I was pretty happy with the model, which proved to be a good exercise in building something without use of blueprints. I was less happy with how much effort it took, requiring two SBricks, two 8878 batteries and a number of rare tan pieces, including ultra-rare 2×3 tan wedge plates that proved nearly impossible to get.

Work in progress photos:

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01.jpg 02.jpg 03.jpg 04.jpg 05.jpg 06.jpg 07.jpg 08.jpg 09.jpg 10.jpg dsc04350.jpg dsc04379.jpg dsc04388.jpg dsc04405.jpg dsc04410.jpg dsc04414.jpg dsc04420.jpg dsc04438.jpg dsc04463.jpg dsc04490.jpg dsc04501.jpg dsc04503.jpg dsc04508.jpg dsc04511.jpg dsc04515.jpg hamster1.jpg hamster2.jpg hamster3.jpg hamster4.jpg hamster5.jpg original1.jpg original2.jpg


Media coverage:

IGN.de (German), Kotaku, The Lego Car Blog

Categories: Misc. Tags: , , , , ,
  1. Sariel
    March 17th, 2016 at 10:04 | #1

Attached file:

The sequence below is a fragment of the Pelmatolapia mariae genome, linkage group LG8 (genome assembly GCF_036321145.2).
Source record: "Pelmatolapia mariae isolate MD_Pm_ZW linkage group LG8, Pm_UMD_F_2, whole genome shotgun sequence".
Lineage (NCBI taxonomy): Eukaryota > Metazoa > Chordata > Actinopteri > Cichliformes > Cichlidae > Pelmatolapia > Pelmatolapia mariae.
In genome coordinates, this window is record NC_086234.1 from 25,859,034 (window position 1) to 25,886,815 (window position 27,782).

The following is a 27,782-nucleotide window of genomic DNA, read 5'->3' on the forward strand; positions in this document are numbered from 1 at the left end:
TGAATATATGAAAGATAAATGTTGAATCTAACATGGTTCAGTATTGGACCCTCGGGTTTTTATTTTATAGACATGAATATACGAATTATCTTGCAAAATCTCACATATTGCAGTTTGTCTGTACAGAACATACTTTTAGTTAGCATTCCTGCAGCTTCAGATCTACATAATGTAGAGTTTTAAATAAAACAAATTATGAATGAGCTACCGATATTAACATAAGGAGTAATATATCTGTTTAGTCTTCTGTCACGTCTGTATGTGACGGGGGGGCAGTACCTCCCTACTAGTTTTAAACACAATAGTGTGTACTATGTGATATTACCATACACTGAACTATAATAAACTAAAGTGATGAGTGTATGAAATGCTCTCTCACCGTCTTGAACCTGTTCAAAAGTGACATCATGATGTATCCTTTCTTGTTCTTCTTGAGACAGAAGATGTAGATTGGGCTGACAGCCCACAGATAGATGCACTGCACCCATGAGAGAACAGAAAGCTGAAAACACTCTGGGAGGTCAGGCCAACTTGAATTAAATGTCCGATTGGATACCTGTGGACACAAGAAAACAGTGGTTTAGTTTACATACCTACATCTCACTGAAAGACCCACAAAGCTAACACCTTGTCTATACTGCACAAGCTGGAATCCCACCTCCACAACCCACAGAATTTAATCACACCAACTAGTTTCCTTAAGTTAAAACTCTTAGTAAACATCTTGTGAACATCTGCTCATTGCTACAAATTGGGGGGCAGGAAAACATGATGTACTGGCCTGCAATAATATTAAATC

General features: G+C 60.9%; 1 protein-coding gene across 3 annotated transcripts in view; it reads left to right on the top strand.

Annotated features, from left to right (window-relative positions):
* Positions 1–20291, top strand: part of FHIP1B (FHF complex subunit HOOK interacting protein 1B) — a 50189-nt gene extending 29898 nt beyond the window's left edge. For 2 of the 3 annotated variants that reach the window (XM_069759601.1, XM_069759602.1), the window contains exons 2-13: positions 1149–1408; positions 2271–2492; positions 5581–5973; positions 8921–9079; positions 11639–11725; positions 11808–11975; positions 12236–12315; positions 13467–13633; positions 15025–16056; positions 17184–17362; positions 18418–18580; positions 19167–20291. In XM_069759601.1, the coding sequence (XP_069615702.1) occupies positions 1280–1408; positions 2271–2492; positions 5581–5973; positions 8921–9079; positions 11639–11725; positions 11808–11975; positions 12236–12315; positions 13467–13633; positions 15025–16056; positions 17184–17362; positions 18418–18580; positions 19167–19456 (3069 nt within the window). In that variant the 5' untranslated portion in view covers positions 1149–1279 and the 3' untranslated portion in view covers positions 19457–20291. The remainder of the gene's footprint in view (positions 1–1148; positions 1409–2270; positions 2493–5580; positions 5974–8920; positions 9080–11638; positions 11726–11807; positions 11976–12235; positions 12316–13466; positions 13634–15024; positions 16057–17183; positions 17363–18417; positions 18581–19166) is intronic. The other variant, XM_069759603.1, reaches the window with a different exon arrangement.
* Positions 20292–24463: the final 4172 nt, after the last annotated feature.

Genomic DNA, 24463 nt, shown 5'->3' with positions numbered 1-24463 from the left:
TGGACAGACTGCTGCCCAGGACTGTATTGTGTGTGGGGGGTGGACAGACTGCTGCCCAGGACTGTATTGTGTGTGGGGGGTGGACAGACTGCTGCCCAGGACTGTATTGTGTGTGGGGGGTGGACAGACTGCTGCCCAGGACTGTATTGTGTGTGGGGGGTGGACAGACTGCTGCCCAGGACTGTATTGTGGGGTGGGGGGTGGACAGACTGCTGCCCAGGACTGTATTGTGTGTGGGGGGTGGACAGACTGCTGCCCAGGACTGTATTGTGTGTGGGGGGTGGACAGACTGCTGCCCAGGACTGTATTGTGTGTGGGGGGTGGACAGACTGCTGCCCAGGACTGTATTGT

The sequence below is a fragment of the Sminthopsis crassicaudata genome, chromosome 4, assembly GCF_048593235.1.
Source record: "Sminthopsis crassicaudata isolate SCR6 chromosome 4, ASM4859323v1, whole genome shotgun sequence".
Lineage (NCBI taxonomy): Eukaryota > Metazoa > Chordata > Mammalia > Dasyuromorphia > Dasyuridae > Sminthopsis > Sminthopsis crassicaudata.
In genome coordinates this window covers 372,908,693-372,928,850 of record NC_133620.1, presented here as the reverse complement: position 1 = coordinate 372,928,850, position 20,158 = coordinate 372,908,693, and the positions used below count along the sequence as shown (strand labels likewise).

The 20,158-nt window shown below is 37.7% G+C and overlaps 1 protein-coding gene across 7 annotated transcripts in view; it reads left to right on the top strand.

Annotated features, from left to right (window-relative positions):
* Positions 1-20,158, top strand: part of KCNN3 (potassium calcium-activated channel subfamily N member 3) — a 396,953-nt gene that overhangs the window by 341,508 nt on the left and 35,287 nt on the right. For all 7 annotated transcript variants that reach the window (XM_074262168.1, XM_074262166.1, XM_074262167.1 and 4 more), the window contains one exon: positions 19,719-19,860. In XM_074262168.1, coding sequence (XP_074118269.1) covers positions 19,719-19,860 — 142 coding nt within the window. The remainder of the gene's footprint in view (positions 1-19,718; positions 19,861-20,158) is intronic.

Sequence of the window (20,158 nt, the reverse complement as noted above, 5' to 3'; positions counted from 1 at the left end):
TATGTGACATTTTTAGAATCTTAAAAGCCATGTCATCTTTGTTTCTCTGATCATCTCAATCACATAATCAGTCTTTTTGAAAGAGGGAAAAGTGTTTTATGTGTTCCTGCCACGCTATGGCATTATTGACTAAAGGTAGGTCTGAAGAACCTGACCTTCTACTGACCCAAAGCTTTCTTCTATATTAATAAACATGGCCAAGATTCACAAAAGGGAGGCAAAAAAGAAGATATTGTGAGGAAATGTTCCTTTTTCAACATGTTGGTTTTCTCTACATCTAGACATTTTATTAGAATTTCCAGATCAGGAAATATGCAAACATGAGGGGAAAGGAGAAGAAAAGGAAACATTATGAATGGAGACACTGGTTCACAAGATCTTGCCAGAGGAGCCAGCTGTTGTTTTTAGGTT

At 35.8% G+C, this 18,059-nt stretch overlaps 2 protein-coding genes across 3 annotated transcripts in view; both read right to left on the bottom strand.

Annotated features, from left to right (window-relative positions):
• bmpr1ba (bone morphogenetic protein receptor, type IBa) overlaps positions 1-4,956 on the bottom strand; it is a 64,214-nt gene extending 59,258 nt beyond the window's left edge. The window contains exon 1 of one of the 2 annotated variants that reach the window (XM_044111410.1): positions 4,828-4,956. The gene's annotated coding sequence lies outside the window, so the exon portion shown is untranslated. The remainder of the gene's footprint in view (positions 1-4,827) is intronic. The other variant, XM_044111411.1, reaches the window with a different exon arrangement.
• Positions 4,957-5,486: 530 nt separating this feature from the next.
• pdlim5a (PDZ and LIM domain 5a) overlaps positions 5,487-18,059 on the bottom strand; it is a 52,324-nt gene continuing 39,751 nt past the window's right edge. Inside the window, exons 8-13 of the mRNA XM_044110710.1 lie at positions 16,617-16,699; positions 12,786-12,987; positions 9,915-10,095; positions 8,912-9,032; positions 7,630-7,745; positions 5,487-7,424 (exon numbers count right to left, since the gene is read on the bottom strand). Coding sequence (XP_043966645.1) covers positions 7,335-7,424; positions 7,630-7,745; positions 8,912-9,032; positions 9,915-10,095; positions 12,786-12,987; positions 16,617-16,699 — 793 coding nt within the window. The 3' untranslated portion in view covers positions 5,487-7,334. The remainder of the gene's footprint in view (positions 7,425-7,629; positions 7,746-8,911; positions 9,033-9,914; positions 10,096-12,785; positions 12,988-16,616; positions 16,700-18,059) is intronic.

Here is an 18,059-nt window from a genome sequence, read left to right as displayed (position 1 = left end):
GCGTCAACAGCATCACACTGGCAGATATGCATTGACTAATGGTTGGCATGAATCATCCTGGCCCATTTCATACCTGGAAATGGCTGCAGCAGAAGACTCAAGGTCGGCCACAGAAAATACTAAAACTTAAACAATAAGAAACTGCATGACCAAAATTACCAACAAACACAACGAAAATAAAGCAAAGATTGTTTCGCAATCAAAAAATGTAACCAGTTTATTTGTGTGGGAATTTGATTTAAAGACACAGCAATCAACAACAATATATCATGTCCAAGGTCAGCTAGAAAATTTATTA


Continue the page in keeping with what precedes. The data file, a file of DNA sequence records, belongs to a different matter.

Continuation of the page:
Well, it’s this color that is rare.

  2. valoo
    March 16th, 2016 at 20:23 | #2

    you say “ultra-rare 2×3 tan wedge plates “. this parts are ultra rares ? because i’ve a lot of them in my inventory.probably not in this color but some.

  3. November 29th, 2015 at 00:10 | #3

    @TechnoFan If you wanted add lights I think the best choice would be brickstuff lights … they are small. It would be cool to integrate it into this model.

  4. Sariel
    October 15th, 2015 at 11:14 | #4

    It sure is.

  5. TechnoFan
    October 15th, 2015 at 08:06 | #5

    Awesome model can you tell me is it possible to add led lights to this model?

  6. EV3fan
    October 12th, 2015 at 18:51 | #6

    Wonderful to see it driving 🙂

  7. EV3fan
    October 12th, 2015 at 18:44 | #7

    Awesome! 🙂